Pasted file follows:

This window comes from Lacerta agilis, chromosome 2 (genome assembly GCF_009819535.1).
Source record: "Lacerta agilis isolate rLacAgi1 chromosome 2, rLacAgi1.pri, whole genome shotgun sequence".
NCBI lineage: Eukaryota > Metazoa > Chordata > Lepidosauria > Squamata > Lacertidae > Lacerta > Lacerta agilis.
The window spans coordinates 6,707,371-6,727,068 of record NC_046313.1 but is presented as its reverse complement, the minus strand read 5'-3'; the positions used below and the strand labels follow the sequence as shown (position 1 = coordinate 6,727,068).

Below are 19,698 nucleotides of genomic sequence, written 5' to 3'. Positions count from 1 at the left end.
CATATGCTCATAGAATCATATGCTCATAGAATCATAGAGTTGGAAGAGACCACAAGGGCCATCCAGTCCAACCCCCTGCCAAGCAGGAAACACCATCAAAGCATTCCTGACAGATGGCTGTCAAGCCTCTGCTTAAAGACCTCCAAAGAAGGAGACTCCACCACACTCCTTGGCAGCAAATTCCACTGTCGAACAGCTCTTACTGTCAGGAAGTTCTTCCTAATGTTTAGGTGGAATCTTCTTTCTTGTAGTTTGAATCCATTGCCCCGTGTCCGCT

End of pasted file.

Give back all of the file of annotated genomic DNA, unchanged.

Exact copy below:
This window comes from Lacerta agilis, chromosome 2 (genome assembly GCF_009819535.1).
Source record: "Lacerta agilis isolate rLacAgi1 chromosome 2, rLacAgi1.pri, whole genome shotgun sequence".
NCBI lineage: Eukaryota > Metazoa > Chordata > Lepidosauria > Squamata > Lacertidae > Lacerta > Lacerta agilis.
The window spans coordinates 6,707,371-6,727,068 of record NC_046313.1 but is presented as its reverse complement, the minus strand read 5'-3'; the positions used below and the strand labels follow the sequence as shown (position 1 = coordinate 6,727,068).

Below are 19,698 nucleotides of genomic sequence, written 5' to 3'. Positions count from 1 at the left end.
CATATGCTCATAGAATCATATGCTCATAGAATCATAGAGTTGGAAGAGACCACAAGGGCCATCCAGTCCAACCCCCTGCCAAGCAGGAAACACCATCAAAGCATTCCTGACAGATGGCTGTCAAGCCTCTGCTTAAAGACCTCCAAAGAAGGAGACTCCACCACACTCCTTGGCAGCAAATTCCACTGTCGAACAGCTCTTACTGTCAGGAAGTTCTTCCTAATGTTTAGGTGGAATCTTCTTTCTTGTAGTTTGAATCCATTGCCCCGTGTCCGCT